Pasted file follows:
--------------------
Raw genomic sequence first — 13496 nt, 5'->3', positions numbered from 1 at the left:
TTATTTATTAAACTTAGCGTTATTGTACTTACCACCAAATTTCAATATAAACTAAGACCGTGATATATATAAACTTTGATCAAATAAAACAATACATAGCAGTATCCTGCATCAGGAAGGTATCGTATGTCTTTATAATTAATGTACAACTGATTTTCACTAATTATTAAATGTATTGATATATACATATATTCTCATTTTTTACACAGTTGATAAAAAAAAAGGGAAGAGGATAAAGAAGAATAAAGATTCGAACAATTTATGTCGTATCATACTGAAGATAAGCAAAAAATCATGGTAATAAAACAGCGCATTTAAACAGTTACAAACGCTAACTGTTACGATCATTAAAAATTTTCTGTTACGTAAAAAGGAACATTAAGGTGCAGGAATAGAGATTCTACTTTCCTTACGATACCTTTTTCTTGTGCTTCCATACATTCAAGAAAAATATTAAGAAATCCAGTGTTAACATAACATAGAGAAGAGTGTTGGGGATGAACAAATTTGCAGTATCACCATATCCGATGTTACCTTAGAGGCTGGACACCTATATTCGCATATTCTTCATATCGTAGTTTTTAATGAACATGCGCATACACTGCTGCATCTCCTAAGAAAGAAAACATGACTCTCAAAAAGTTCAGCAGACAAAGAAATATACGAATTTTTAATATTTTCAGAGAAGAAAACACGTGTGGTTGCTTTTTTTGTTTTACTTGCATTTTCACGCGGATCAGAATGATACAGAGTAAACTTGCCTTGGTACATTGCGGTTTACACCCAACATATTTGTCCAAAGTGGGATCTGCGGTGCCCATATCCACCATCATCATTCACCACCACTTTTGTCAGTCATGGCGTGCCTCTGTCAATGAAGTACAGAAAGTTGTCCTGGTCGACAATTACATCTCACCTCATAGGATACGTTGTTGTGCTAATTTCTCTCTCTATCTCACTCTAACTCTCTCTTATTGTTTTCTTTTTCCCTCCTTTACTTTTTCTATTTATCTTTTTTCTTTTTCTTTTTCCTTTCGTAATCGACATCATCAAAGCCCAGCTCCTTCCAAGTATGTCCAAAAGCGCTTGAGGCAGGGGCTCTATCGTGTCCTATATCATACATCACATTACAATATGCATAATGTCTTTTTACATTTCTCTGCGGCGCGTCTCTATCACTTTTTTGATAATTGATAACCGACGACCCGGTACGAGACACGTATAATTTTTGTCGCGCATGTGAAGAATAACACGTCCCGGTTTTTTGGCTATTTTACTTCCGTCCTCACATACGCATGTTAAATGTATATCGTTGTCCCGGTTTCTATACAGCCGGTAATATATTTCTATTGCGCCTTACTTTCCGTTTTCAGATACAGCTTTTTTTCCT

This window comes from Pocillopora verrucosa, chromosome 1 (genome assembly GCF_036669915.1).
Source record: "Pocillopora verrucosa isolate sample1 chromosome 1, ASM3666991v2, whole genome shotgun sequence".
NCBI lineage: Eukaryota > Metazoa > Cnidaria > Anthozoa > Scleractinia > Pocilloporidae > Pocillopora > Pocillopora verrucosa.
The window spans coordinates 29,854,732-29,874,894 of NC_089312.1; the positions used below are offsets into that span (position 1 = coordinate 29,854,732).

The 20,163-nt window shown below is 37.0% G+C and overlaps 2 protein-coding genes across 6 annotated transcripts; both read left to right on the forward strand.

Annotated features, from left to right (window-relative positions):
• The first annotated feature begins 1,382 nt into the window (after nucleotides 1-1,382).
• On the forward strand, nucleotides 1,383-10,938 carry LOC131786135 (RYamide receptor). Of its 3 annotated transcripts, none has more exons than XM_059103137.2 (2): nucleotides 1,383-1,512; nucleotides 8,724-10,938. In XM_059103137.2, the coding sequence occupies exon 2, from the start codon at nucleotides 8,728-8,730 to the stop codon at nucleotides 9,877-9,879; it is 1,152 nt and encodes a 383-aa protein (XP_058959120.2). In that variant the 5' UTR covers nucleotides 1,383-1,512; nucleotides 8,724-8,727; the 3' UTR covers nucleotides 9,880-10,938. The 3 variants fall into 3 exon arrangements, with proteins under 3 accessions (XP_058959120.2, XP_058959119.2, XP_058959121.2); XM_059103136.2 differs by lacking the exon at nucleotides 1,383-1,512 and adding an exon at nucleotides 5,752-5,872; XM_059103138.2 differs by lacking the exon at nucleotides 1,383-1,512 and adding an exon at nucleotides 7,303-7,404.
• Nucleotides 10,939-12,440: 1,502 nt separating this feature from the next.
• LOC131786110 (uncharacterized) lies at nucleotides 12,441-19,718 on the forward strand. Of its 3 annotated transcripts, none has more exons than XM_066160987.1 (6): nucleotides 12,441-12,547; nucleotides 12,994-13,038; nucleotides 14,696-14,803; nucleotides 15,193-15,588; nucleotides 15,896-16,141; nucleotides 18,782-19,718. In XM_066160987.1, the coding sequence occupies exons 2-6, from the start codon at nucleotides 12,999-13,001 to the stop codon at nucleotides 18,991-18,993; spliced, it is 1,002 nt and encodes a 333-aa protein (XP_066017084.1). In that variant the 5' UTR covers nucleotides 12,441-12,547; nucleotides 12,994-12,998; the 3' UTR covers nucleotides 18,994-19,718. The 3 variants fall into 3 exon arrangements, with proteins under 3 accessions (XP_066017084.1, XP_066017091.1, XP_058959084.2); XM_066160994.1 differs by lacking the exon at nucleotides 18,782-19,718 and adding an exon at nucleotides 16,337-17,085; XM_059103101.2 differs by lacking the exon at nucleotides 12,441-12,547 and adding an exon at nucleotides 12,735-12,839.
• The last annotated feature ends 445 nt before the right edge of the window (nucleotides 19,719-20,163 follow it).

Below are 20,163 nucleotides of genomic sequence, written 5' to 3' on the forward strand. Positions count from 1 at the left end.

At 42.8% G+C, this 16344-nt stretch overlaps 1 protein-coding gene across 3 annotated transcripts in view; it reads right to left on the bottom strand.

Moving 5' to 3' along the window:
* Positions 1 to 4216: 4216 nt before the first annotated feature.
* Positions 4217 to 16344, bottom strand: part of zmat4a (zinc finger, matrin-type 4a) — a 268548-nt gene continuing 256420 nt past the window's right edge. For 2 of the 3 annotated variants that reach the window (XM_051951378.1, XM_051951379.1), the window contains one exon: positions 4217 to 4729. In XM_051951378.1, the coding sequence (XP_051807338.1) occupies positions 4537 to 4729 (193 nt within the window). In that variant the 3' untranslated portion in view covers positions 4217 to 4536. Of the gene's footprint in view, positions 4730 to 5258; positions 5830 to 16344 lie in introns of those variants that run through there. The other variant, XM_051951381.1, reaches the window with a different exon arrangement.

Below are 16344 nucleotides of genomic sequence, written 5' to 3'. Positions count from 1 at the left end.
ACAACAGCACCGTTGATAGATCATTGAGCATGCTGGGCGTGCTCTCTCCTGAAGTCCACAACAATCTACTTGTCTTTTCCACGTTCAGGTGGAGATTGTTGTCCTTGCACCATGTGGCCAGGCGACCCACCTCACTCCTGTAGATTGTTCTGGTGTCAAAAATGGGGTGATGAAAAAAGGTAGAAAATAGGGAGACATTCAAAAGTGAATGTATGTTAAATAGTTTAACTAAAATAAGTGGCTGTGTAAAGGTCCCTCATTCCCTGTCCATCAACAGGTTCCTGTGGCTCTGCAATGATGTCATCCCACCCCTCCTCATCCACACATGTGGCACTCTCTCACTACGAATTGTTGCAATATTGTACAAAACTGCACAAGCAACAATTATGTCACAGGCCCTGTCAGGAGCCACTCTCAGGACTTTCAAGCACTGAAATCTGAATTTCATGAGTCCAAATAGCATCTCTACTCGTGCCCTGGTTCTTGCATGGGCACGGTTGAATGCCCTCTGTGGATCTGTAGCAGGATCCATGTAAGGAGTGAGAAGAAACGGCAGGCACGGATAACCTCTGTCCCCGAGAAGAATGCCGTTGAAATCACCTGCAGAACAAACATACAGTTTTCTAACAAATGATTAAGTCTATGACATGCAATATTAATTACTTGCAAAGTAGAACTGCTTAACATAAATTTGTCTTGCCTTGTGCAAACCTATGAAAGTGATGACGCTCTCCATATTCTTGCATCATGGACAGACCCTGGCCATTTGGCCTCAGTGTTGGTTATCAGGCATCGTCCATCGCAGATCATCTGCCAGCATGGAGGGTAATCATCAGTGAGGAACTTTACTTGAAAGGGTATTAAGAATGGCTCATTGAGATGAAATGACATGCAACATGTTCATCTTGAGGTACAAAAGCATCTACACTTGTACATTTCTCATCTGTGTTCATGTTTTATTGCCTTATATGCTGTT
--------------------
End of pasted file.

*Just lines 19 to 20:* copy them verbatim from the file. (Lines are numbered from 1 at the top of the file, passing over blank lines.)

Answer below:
Below are 16344 nucleotides of genomic sequence, written 5' to 3'. Positions count from 1 at the left end.
ACAACAGCACCGTTGATAGATCATTGAGCATGCTGGGCGTGCTCTCTCCTGAAGTCCACAACAATCTACTTGTCTTTTCCACGTTCAGGTGGAGATTGTTGTCCTTGCACCATGTGGCCAGGCGACCCACCTCACTCCTGTAGATTGTTCTGGTGTCAAAAATGGGGTGATGAAAAAAGGTAGAAAATAGGGAGACATTCAAAAGTGAATGTATGTTAAATAGTTTAACTAAAATAAGTGGCTGTGTAAAGGTCCCTCATTCCCTGTCCATCAACAGGTTCCTGTGGCTCTGCAATGATGTCATCCCACCCCTCCTCATCCACACATGTGGCACTCTCTCACTACGAATTGTTGCAATATTGTACAAAACTGCACAAGCAACAATTATGTCACAGGCCCTGTCAGGAGCCACTCTCAGGACTTTCAAGCACTGAAATCTGAATTTCATGAGTCCAAATAGCATCTCTACTCGTGCCCTGGTTCTTGCATGGGCACGGTTGAATGCCCTCTGTGGATCTGTAGCAGGATCCATGTAAGGAGTGAGAAGAAACGGCAGGCACGGATAACCTCTGTCCCCGAGAAGAATGCCGTTGAAATCACCTGCAGAACAAACATACAGTTTTCTAACAAATGATTAAGTCTATGACATGCAATATTAATTACTTGCAAAGTAGAACTGCTTAACATAAATTTGTCTTGCCTTGTGCAAACCTATGAAAGTGATGACGCTCTCCATATTCTTGCATCATGGACAGACCCTGGCCATTTGGCCTCAGTGTTGGTTATCAGGCATCGTCCATCGCAGATCATCTGCCAGCATGGAGGGTAATCATCAGTGAGGAACTTTACTTGAAAGGGTATTAAGAATGGCTCATTGAGATGAAATGACATGCAACATGTTCATCTTGAGGTACAAAAGCATCTACACTTGTACATTTCTCATCTGTGTTCATGTTTTATTGCCTTATATGCTGTT